The games industry moves quickly and while stories may come and go there are some that we just can’t let go of…
So, to give those particularly thorny topics a further going over we’ve created a weekly digest where the members of the PocketGamer.biz team share their thoughts and go that little bit deeper on some of the more interesting things that have happened in mobile gaming in the past week.
The big Supercell investment roundup
OK. I suppose the real story was that of Supercell’s latest investment in Phantom Gamelabs, which dropped about this time last week. But it’s only in the subsequent chat and research that the bigger picture came to light – and what an interesting and beautiful picture it is.
While we see Microsoft and Activision Blizzard go through the motions of coupling with all the grace of a couple of drunk giants trying to slip into a single bed (while the CMA bangs on the wall), and Sega parting with the big bucks for the big responsibility for persuading Rovio to spread its wings a little wider, Supercell’s stance seems far smarter.
Why smother and own the studios you love when you can just give them advice, they can learn from your mistakes and – best of all – they can partake of a guilt-free cash windfall that they didn’t have to sell their souls for. Meanwhile you get all of the love (and a lot of the money) without any of the sweat and worry, leaving you free to really focus on what you do best and that’s fine-tuning games that millions are going to love. And if they don’t, you’re brave enough to scrap the whole thing because – hey – you’ve got money streaming in from practically every corner of the mobile gaming world.
Everyone’s a winner. Can’t wait to see what comes next.
Lewis Rees is a journalist, author, and escape room enthusiast based in South Wales. He got his degree in Film and Video from the University of Glamorgan. He’s been a gamer all his life.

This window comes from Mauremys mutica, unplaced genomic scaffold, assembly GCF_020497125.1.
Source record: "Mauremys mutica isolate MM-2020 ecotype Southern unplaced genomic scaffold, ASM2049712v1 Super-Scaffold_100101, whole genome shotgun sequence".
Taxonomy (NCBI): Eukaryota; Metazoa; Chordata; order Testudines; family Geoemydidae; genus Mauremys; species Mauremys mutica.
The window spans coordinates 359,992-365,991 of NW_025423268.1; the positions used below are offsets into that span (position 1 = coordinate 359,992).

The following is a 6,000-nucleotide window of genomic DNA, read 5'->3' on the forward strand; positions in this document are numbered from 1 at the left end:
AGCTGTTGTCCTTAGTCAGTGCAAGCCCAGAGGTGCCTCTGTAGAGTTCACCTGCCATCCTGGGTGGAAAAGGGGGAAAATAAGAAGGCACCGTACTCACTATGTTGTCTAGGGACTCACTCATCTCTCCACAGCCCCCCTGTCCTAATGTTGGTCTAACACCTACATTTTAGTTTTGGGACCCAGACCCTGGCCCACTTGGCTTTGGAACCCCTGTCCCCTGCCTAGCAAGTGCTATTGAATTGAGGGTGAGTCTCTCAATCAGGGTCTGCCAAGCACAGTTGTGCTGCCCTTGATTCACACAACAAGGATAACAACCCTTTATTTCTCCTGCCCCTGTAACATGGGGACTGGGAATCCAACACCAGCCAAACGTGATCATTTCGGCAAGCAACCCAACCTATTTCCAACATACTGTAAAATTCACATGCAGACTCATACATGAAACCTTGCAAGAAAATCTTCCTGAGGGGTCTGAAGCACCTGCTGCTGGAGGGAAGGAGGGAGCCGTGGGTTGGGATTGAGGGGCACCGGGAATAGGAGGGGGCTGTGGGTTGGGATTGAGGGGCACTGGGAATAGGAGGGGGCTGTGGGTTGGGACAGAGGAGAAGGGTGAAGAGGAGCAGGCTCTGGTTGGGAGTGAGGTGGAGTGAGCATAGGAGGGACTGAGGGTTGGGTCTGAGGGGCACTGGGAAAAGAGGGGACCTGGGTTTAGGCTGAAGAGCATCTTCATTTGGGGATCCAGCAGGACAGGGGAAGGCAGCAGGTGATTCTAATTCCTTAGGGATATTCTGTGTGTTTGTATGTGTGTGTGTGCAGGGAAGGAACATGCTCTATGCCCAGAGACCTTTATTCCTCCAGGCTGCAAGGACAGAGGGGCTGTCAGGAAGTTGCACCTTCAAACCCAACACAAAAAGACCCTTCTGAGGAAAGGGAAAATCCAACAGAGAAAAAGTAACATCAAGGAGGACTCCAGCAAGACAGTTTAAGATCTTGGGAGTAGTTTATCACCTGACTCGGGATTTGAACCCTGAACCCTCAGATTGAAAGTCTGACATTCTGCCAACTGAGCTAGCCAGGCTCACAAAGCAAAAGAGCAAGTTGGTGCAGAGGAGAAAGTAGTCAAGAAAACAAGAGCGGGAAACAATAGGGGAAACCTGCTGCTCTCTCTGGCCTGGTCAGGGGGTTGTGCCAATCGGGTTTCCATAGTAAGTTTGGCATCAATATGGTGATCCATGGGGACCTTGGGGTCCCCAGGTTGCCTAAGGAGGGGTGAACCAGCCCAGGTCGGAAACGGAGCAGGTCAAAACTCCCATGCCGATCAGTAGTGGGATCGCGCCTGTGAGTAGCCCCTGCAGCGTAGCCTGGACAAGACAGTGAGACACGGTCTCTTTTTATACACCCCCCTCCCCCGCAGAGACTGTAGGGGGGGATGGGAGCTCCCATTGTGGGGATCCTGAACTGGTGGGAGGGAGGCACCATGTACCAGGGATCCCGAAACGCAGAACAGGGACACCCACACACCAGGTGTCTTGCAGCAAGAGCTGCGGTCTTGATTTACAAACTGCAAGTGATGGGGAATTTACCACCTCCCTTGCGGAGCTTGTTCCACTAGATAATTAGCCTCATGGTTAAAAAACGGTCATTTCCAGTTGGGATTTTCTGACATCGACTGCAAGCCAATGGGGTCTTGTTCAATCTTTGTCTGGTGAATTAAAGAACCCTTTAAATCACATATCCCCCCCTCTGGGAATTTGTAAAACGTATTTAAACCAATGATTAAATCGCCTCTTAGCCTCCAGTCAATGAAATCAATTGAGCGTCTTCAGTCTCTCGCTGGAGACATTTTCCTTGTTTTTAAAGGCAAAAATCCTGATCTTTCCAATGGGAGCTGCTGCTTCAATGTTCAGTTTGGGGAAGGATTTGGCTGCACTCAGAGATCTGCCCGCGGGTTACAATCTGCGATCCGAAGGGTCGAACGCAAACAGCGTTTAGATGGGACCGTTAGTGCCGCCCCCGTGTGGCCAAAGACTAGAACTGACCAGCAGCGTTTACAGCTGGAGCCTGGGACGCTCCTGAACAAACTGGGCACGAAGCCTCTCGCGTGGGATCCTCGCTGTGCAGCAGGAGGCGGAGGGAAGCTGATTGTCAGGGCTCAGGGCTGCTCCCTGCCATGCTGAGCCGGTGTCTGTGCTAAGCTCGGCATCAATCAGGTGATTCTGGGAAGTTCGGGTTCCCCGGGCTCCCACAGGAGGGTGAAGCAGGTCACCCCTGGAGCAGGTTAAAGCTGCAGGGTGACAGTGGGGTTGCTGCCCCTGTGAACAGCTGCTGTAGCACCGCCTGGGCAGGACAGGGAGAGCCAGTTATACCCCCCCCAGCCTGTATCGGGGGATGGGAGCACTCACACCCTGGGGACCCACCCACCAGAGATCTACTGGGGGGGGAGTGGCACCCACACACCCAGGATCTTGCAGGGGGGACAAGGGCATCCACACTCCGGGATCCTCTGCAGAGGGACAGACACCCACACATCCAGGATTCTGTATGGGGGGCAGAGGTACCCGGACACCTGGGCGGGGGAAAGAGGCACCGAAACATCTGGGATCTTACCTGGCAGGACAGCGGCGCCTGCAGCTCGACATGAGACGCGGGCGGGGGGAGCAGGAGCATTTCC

From CGI ads to working with some of Hollywood’s biggest stars, what’s next for Merge Mansion?
A litmus test for how high profile a game is is where – and how – it’s advertised. Like it or not, console and PC titles have historically seen the bulk of attention from serious gamers, and so they’re more likely to turn up in more high-profile ads. For a recent example, just look at The Last of Us, a franchise advertised not just on YouTube or in the commercial breaks for the TV adaptation, but even in cinemas.
In contrast, mobile games have historically been advertised largely on the web or on mobile devices, which does tend to keep it ‘niche’ despite the mobile market being anything but. But with the recent series of Merge Mansion ads, it looks like we’re seeing a revolution in how mobile games are advertised. This isn’t just the occasional TV ad with flashy graphics or playable ads in other games – this is a narrative driven campaign starring one of the biggest and most beloved Hollywood stars of today.
The previous ads starring Oscar winning actress Kathy Bates may have lent the game a degree of prestige, but Pedro Pascal is today’s timely juggernaut, currently starring in some of the biggest series’ on the planet, immediately recognisable and has the mass-market appeal to show gamers who may otherwise overlook mobile, that it’s far from console/PC’s little sibling.